Finally the highboy is finished!

Building a Chippendale Broken Bonnet Highboy

I’m working on a miniature Chippendale Broken Bonnet Highboy, which in real life was popular in the early 1700’s in America.

The broken bonnet designation is descriptive of the pediment capping the main chest.  The highboy is basically a chest of drawers on top of a lowboy, which is a smaller chest of drawers usually with one long shallow drawer at the top and three drawers below it, one with ornate carving, and featuring cabriole legs.

This piece with a continuous straight or hooded top piece became popular during the William and Mary period.  The broken bonnet style became popular much later in the period, toward the Queen Anne period.

Chippendale embellished the pediments with finials and pieces like this one were built from solid mahogany.

I did some basic assembly of the lowboy portion and the highboy portion leaving the backing boards off each so that staining would be easier because I can get to both sides of the inner drawer casings with a brush and cloth.

The original design called for just gluing the finials on the top of the bonnet.  This makes for a fragile design susceptible to breaking these delicate parts off the bonnet when I’m staining the piece.  So I came up with a way to secure them on much more strongly using miniature medium rail spikes with the flat end snipped off.

I predrilled small holes matching the diameter of the rail spikes in the bonnet surface.  The rail spike in each finial serves to secure it to the top with much more strength than just a glue joint.  I will also finish the finials separate from the top and later glue them on with 2-part epoxy.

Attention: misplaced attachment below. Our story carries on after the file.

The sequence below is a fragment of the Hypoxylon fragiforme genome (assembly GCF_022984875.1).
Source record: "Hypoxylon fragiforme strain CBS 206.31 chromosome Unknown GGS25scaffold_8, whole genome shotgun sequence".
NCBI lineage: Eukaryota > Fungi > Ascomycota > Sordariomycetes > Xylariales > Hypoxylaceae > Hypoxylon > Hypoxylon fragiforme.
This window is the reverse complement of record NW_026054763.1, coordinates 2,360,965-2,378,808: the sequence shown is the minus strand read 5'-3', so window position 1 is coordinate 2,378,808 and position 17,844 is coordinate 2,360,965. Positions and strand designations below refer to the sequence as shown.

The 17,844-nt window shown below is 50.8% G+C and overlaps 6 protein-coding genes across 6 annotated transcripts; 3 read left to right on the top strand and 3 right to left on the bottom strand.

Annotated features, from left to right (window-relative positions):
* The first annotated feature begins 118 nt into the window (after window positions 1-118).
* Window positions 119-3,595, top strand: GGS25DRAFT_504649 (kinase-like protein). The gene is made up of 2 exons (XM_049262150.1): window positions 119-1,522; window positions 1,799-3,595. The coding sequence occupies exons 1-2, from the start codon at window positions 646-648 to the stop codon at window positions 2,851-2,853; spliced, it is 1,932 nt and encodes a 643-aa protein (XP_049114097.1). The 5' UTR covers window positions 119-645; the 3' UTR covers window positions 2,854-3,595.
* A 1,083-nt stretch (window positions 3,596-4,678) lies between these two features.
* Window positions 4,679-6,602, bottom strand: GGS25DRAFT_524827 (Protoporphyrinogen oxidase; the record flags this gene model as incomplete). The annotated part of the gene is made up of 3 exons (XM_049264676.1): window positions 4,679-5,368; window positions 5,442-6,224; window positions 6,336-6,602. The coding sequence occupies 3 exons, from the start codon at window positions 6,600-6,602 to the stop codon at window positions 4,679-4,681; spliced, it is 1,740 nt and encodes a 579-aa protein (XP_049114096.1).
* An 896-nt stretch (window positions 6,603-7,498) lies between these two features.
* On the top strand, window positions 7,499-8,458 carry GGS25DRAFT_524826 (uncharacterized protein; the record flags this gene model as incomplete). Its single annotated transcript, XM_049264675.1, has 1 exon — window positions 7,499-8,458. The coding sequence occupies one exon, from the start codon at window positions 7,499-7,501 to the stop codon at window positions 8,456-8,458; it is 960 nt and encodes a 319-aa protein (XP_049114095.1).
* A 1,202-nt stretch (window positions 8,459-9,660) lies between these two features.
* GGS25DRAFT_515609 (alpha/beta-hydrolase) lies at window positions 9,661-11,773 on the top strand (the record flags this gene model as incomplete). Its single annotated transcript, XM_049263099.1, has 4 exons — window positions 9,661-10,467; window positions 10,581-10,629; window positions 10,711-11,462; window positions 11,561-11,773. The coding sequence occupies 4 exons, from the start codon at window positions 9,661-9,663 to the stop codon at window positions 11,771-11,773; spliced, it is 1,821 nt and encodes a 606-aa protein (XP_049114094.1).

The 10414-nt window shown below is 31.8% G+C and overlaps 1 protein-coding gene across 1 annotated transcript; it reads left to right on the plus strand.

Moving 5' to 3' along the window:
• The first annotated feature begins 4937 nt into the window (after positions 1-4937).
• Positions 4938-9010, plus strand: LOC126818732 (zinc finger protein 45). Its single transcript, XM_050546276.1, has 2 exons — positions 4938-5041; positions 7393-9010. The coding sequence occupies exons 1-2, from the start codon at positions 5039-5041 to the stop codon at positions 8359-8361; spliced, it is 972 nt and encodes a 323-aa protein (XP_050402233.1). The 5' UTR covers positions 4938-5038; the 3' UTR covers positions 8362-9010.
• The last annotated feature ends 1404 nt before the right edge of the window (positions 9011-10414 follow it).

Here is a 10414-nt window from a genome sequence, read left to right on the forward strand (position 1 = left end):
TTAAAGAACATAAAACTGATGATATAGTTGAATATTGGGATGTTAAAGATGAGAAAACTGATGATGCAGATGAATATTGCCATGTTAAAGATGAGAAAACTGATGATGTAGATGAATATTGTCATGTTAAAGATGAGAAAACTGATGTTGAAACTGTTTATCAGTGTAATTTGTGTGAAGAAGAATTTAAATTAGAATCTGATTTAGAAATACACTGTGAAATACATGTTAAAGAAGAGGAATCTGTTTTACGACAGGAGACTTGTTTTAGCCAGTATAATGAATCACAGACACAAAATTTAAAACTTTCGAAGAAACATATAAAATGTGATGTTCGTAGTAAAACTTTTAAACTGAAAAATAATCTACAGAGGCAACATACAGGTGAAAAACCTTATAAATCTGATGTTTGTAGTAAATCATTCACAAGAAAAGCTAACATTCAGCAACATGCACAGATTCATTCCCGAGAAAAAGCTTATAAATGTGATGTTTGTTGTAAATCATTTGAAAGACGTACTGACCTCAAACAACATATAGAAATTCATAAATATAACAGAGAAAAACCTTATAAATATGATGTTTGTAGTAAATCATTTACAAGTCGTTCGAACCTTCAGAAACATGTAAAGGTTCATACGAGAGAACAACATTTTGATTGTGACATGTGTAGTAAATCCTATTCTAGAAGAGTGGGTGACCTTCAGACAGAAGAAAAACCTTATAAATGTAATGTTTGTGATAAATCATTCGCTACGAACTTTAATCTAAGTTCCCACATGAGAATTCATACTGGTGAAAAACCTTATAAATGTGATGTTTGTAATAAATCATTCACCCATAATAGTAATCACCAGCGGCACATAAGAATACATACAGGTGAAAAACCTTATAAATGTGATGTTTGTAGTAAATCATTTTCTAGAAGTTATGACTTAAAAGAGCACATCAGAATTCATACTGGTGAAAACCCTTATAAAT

Likewise, I use 1/16″ dowels with predrilled holes in the lowboy underside where the cabriole legs are to be attached.  I’ll finish the lowboy and the legs separately, then glue them on the dowels in the lowboy later with 2-part epoxy.  The dowels will reinforce them so they will be less fragile.

I also use predrilled holes and dowels to join the lowboy to the highboy and the bonnet to the top of the highboy section, for added stability.

After a final sanding, I applied the sealer on all the end grains of the wood pieces, then I applied the base mahogany stain evenly over all the wood.  All the pieces are now drying overnight and tomorrow I should be able to work on applying the first coat of lacquer and glaze stain.

 

Miniature Disneyland Train

I just completed another miniature stainless-steel sculpture that is Disney-themed, in celebration of our recent vacation in Orlando, Florida at Disney World.  This time I decided to construct a miniature Disney Railroad steam engine, like the one we rode on at Disney World.

This sculpture took me about 6 hours to complete.

Magical Carriage

Last weekend I spent about 6 hours between Saturday and Sunday building another Disney-themed Metal Earth stainless steel sculpture kit.  This time it’s the Cinderella Carriage.

This kit was a little more difficult than the one I tackled last weekend, the Mickey Mouse Ferris wheel, because of all the very delicate parts that had to be precisely bent and connected.  Especially difficult was the central carriage pod which had to be partially rounded and then connected to the base.  I used a large roll of wide masking tape to form the curvature of each section before joining them and attaching to the base.

The wheels were also challenging because the “tread” was not connected together but only to the wheel rims, so care had to be taken to make sure nothing looked too crooked when it was connected.

All in all this was a very enjoyable and challenging kit to build.  I look forward to the next one.